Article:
Showing posts with label USAFSS. Show all posts
Showing posts with label USAFSS. Show all posts

09 December 2015

Gone, No Forwarding


by David Edgerley Gates

Having put THE BONE HARVEST up on Amazon, I added the following note. 
"You don't necessarily have any specific object in mind when you start a book, but I knew going in that THE BONE HARVEST would be about the nuts and bolts – the gear, the manpower, the physical resources – what it takes to mount an actual spy operation. My model was a now-abandoned listening post on the outskirts of Berlin, in Marienfelde, near the sentry wire where the East German guard posts once stood. There was a time when the world seemed divided into two armed camps, static and unyielding, written in stone, but these days that's become the fossil record."

I could go on, although this is fine, for the here and now. Or more to the point, the there and then.

None of this is my invention, or reinvention. The Cold War was real. And there were times when it just missed getting hot.

I'm not nostalgic for the climate of fear. I'm talking about revisiting a physical place in memory, because the place itself is physically lost. Gone, no forwarding.

We might see the footprints, but that's an act of imagination. The archeological evidence is thin on the ground.

Back in the day, the Army Security Agency and the USAF Security Service each had operational sites in Berlin. Teufelsberg, the ASA facility, began monitoring Soviet and Warsaw Pact communications in 1961, and the Air Force commissioned Marienfelde in 1967. Both listening stations, as it happens, were built on landfill, rubble from the ruins of Berlin. It gave them artificial height, the better to intercept signals.

I remember going out to Marienfelde at the beginning, when the move was just starting, the equipment being transferred from Tempelhof to the site. All the ELINT gear first, the Voice stuff last. It was spooky, tell you the truth, the perimeter fence lit up, and secure access, but the building almost empty. I was assigned to a ghost ship. Over the next couple of weeks, the whole business ramped up, and pretty soon we were 24/7. It's instructive to look back on the logistics, the heavy lifting, how it was purposed. I don't think we got a lot of outside help, I think it was all more or less in-house. Some of it must have been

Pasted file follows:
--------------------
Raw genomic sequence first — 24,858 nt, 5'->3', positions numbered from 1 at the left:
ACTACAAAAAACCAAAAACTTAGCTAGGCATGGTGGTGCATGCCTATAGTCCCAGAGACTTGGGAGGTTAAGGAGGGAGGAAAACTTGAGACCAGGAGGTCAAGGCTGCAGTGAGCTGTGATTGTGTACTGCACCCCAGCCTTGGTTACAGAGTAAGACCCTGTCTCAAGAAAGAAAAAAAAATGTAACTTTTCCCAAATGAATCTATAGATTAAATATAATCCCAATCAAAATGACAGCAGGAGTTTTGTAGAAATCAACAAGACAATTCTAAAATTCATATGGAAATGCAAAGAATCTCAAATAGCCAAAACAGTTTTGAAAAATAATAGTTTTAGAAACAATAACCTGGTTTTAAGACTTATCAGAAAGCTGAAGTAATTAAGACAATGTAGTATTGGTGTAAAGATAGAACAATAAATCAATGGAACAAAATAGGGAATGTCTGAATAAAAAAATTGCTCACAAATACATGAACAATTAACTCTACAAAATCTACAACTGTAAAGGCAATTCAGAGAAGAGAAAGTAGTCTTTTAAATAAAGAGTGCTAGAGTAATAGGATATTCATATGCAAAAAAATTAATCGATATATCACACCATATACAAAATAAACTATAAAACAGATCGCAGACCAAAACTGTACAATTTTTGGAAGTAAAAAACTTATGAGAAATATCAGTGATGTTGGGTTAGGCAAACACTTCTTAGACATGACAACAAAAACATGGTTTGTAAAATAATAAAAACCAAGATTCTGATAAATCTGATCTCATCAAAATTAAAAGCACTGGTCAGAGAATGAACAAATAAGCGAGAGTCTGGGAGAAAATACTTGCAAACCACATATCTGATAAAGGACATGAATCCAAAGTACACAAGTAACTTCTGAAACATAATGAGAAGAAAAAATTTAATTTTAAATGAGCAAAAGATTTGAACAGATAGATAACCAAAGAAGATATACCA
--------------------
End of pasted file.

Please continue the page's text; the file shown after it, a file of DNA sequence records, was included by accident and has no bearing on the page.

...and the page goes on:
flat-out improvisation. Then again, we had experienced Operations people on board. They'd set up in remote places, without immediate or close support, and even hostile environments. The best part, you really want to know, is how quickly and effectively we got it going. There must have been wasted motion. I mean, seriously – it's the military. But there wasn't any loss of coverage. The mission never went dark. We didn't even brake for the turn. That's the most amazing thing. That it came out right. Somebody should take a bow.


There's nothing left of it. T-berg's a ruin, Marienfelde's overgrown.

Berlin Brigade, along with the other occupation forces, the British, French, and Russian, were decommissioned twenty years ago, and they had a parade. All in marching order. History turns the page.


I guess the lesson is not so much things slipping out of our grasp, or whether memory is reliable or not, but what we might like to think we hold in trust. Maybe it didn't actually happen quite that way, and the facts were messier. That's usually the case. We clean things up. We allow as how there's a moral to the story. Or we settle old scores. It's always going to be something. You leave part of it out, or you adjust the seasoning, or you come up with a better punchline, twenty years too late. But this is one of those instances where I didn't have anything to lose. I wanted to make outfitting Camp Hector as accurate as I could, and I had the example of the installation at Marienfelde to keep me honest. Credit where credit is due.

(And some of it, yeah, I made up.)

DavidEdgerleyGates.com

28 May 2014

Lifers


by David Edgerley Gates

I'm writing this over the Memorial Day weekend, which is perhaps coincidence, and perhaps not. I was prompted to it by an exchange I had with my pal Michael Parnell. We're both vets, but our service is a generation apart, me back in Cold War Berlin, Michael a few years ago in the Sandbox. The age difference aside, there's a common thread.

The second thing was a widely-circulated post on Facebook, where a young woman said that people join the military because they can't get into college. I know we shouldn't take this too seriously, but as you can imagine, her comment excited a NSFW barrage. She's an easy target, for sure, but instead of just calling her a dumb bunny---I'm softening the kind of language that was actually used---it might suit us better to address her misinformation with a more reasoned response. So here goes.